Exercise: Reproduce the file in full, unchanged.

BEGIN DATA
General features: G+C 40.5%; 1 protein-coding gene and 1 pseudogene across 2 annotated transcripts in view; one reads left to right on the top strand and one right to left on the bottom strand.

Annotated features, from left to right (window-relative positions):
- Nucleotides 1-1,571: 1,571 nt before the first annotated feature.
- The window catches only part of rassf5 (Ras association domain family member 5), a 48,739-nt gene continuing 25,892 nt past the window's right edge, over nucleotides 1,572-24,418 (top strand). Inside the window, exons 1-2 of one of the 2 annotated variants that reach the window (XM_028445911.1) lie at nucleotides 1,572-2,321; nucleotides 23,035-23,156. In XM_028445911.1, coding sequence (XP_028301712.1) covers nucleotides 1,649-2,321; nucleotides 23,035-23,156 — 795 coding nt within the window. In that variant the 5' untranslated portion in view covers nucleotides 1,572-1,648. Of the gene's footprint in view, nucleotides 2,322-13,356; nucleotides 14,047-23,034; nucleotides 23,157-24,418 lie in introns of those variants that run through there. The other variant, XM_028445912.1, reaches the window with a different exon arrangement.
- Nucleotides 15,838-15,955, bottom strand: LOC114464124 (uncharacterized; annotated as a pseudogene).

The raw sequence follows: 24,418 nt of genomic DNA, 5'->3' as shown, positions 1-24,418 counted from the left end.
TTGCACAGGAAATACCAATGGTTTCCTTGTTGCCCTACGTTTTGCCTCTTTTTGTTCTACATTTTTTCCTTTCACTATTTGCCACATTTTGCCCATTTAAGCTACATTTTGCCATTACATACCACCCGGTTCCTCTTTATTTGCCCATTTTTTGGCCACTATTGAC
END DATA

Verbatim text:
General features: G+C 40.5%; 1 protein-coding gene and 1 pseudogene across 2 annotated transcripts in view; one reads left to right on the top strand and one right to left on the bottom strand.

Annotated features, from left to right (window-relative positions):
- Nucleotides 1-1,571: 1,571 nt before the first annotated feature.
- The window catches only part of rassf5 (Ras association domain family member 5), a 48,739-nt gene continuing 25,892 nt past the window's right edge, over nucleotides 1,572-24,418 (top strand). Inside the window, exons 1-2 of one of the 2 annotated variants that reach the window (XM_028445911.1) lie at nucleotides 1,572-2,321; nucleotides 23,035-23,156. In XM_028445911.1, coding sequence (XP_028301712.1) covers nucleotides 1,649-2,321; nucleotides 23,035-23,156 — 795 coding nt within the window. In that variant the 5' untranslated portion in view covers nucleotides 1,572-1,648. Of the gene's footprint in view, nucleotides 2,322-13,356; nucleotides 14,047-23,034; nucleotides 23,157-24,418 lie in introns of those variants that run through there. The other variant, XM_028445912.1, reaches the window with a different exon arrangement.
- Nucleotides 15,838-15,955, bottom strand: LOC114464124 (uncharacterized; annotated as a pseudogene).

The raw sequence follows: 24,418 nt of genomic DNA, 5'->3' as shown, positions 1-24,418 counted from the left end.
TTGCACAGGAAATACCAATGGTTTCCTTGTTGCCCTACGTTTTGCCTCTTTTTGTTCTACATTTTTTCCTTTCACTATTTGCCACATTTTGCCCATTTAAGCTACATTTTGCCATTACATACCACCCGGTTCCTCTTTATTTGCCCATTTTTTGGCCACTATTGAC